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|Guest Editorial: Threats can and do lead to violence|
|by Cindy Abel|
|January 21, 2011 00:00|
Only someone who’s never had to fight for their civil rights could wonder if there’s a connection between words and deeds.
As I watched the news of the violent attack on U.S. Rep. Gabrielle Giffords (D-Ariz.), I was shocked. Not only at the horrific events, but at the commentators who questioned whether, as Sen. Dick Durbin (D-Ill.) said, “toxic rhetoric can lead unstable people to believe [violence] is an acceptable response.”
Ask the kid who looks a little different than his peers, and he’ll tell you how it works: first the jokes, then the taunting and then the physical bullying. “Boys will be boys” he’s told, as those who should be paying attention dismiss the ramp-up to violence.
Ask the lesbians in our country who endure the jokes about “corrective rape” and read them echoed in “Don’t Ask Don’t Tell” commentary by a former Tennessee district attorney. Ask the lesbians in South Africa for whom this is an ongoing, daily reality.
As I listened to the pundits, their chattering faded into background noise as I thought about Elaine Noble, the first openly LGBT person elected to office, in 1974. Talking about Harvey Milk campaigning for San Francisco Board of Supervisors, she once reflected: “I think we both knew that [one of us was going to die]. You suffer enough bomb threats and craziness with people shooting through your windows and doing damage to your cars and it just escalates.”
And escalate it did. As Milk implored his community to give younger gays hope, within less than a year of his election, the verbal threats exploded in a final, physical attack.
After six terms, Rep. Tammy Baldwin, the first woman from Wisconsin and first non-incumbent openly LGBT person elected to Congress, is still picketed as she holds district meetings.
An angry group routinely holds signs with pictures of fetuses and refers to her as “lawbreaker,” hurling insults in hopes of capturing a response on video. One man even sat in the front row of such a meeting holding a “Terminate Unwanted Lesbians” sign. And yes, she’s received death threats since the beginning.
Georgia State Rep. Karla Drenner (D-Avondale Estates) also knows all too well about targeting, something I’ve witnessed her handle with grace and aplomb on more than one occasion.
At the height of the 2004 gay marriage debate, she walked from the Capitol toward a crowd voicing their views. Just as she started to realize who surrounded her, people started to recognize her. As they moved in closer, she and I locked eyes across the street.
Drenner’s tough, she’d heard it all — but this was different. By the time I reached her, she was shaking. Putting my arm around her to guide her to the Capitol, people pressed against us. Their anger was palpable.
Had there not been a police presence, would the crowd have prevented us from moving forward? If someone had added a physical punch to the verbal ones, would anyone have stopped them? I don’t know. Because when strangers are pushing and yelling that you’re excrement and should be treated accordingly, you don’t stick around to find out.
What amazes me is that none of these elected officials have scurried back into the closet. None of them have called for new laws making “language or symbols” against them a federal crime as Rep. Bob Brady is proposing. And none of them are walking around toting a gun as U.S. Reps. Jason Chaffetz (R-Utah) and Heath Shuler (D-N.C.) are considering. No, they’re going for something much bigger than a band-aid on a symptom.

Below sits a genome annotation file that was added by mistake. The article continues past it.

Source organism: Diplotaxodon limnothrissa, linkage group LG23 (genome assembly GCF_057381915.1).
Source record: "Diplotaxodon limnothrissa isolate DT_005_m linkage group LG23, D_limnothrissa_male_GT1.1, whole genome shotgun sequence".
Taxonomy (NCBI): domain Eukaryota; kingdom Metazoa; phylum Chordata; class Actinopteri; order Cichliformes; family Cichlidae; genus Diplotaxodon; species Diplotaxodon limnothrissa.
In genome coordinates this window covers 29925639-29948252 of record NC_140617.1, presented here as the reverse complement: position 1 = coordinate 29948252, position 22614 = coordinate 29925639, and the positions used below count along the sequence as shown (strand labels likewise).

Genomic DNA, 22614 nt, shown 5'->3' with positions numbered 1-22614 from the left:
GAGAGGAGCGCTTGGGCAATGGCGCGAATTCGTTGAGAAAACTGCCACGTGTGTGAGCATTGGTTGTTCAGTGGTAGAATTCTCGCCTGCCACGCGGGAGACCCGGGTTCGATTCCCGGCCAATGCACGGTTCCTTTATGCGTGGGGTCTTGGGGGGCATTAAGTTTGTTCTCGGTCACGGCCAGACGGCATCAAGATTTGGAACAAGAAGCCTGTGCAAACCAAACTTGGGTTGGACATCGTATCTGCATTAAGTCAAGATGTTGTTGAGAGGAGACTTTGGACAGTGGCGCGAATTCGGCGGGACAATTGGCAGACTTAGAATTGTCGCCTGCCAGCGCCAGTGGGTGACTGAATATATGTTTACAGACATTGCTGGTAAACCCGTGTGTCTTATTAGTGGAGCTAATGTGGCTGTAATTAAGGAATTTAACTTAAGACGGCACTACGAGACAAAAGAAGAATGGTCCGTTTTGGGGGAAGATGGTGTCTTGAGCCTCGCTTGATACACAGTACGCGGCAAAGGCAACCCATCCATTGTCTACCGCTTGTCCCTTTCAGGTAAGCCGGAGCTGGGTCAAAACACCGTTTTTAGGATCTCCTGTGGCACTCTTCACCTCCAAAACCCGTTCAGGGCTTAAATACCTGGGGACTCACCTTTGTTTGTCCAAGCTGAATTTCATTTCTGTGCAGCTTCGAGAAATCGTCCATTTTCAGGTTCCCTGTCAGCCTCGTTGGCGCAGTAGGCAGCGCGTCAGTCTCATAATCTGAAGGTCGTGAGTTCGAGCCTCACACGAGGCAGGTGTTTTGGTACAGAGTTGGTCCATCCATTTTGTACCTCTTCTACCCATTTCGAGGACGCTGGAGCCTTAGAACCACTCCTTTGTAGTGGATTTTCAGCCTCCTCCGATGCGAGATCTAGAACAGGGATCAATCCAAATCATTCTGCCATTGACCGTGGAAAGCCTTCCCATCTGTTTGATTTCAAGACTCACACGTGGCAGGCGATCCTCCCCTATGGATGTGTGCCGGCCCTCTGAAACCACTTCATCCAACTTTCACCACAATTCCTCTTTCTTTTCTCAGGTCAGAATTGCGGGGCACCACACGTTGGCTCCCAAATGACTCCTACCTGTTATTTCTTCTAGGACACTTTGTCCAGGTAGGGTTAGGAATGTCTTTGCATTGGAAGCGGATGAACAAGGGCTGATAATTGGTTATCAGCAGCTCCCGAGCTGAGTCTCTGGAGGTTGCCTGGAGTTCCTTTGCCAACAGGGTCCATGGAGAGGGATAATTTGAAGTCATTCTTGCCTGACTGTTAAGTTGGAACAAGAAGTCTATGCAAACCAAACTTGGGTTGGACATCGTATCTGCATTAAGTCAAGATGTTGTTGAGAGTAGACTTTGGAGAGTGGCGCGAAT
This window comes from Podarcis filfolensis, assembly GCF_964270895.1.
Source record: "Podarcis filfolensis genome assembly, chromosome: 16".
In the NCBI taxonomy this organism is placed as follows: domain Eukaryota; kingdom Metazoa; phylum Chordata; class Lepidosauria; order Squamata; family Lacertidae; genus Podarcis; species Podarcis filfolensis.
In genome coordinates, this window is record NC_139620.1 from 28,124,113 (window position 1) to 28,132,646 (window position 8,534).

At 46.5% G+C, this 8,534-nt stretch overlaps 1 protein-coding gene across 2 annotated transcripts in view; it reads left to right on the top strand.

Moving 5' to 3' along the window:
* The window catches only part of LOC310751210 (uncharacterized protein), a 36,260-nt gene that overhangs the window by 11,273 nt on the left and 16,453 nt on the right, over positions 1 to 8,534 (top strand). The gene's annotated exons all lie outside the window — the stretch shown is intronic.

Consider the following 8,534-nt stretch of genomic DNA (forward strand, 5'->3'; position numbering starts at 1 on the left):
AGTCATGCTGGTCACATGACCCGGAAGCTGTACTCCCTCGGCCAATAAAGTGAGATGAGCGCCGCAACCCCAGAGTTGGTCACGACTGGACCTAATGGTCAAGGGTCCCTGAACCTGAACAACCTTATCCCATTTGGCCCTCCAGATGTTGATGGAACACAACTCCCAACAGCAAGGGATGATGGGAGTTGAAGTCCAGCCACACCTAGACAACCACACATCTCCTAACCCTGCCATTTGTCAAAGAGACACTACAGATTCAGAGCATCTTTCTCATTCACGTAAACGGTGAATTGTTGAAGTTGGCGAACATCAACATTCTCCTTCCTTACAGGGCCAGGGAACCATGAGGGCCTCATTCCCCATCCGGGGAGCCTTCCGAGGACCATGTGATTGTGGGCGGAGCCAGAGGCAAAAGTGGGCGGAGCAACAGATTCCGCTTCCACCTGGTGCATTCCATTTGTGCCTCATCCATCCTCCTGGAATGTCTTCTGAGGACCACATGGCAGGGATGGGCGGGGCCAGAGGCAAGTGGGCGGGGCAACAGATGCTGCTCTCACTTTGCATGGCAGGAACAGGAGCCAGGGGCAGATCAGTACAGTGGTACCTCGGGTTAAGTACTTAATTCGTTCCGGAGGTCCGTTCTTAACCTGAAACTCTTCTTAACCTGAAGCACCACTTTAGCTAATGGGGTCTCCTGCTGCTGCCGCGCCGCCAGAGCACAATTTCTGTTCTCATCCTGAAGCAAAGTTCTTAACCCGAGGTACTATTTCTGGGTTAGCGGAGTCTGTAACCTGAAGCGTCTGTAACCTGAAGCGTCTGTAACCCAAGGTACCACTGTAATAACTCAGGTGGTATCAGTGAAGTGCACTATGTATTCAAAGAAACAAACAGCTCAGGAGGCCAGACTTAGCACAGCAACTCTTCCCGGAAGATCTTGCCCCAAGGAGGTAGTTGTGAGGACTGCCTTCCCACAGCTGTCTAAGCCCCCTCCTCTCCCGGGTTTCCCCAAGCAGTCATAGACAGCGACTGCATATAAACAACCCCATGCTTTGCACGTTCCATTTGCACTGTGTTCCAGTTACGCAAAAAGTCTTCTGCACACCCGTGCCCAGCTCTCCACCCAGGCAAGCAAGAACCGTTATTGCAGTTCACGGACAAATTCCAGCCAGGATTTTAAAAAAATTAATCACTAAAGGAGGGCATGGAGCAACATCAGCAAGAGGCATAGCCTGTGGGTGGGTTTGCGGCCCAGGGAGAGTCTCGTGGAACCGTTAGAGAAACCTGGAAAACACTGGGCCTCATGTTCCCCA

What inspires me — and can inform the conversation about actually changing our culture — is that they want to alter not just the tone, but the content of the conversation. They truly get that, to paraphrase Einstein, you can’t solve a problem on the level at which it was created. The paradigm must be shifted.
As an out lesbian, Rep. Noble changed the course of our country forever. She didn’t get to experience much of that change while in office, as she scraped from her desk the excrement colleagues had left or wiped the spit from her coat, but she set in motion a new way of looking at LGBT people while serving her constituents.
Congresswoman Baldwin is unequivocal: “We have to show them something different than what they expect from gay people — and from politicians. Especially with the cynicism that is out there, honesty and integrity is so valued. As we engage in this way, we clearly make a substantive difference.”
Yes, a difference: not only in voter perceptions, and not only in the way their colleagues vote. Rep. Drenner puts it this way: “By genuinely offering them love and light, by letting them know us for who we really are, it changes them. It actually makes them more human.”
Much in the same way that Dr. Martin Luther King Jr. and Ghandi taught, these openly lesbian elected officials are going for real change — from the inside out.
They personify Marianne Williamson’s comment that “wherever we are and whoever we are, we can participate in de-escalating the violence of our society by de-escalating the violence in our hearts.”
Maybe their non-LGBT colleagues could follow their lead on this one.
Cindy L. Abel is an Atlanta-based filmmaker and former board co-chair of the Gay & Lesbian Victory Fund. She is currently directing “Breaking Through,” a documentary in which LGBT elected officials share their stories and show it is possible to live a fulfilled life regardless of anti-gay messages claiming otherwise. The film is online at www.BreakingThroughMovie.com.
Top photo: In the wake of the shooting of Rep. Gabrielle Giffords, the nation can learn from how LGBT elected officials like openly lesbian Rep. Tammy Baldwin have responded to hate. (Photo courtesy U.S. House)
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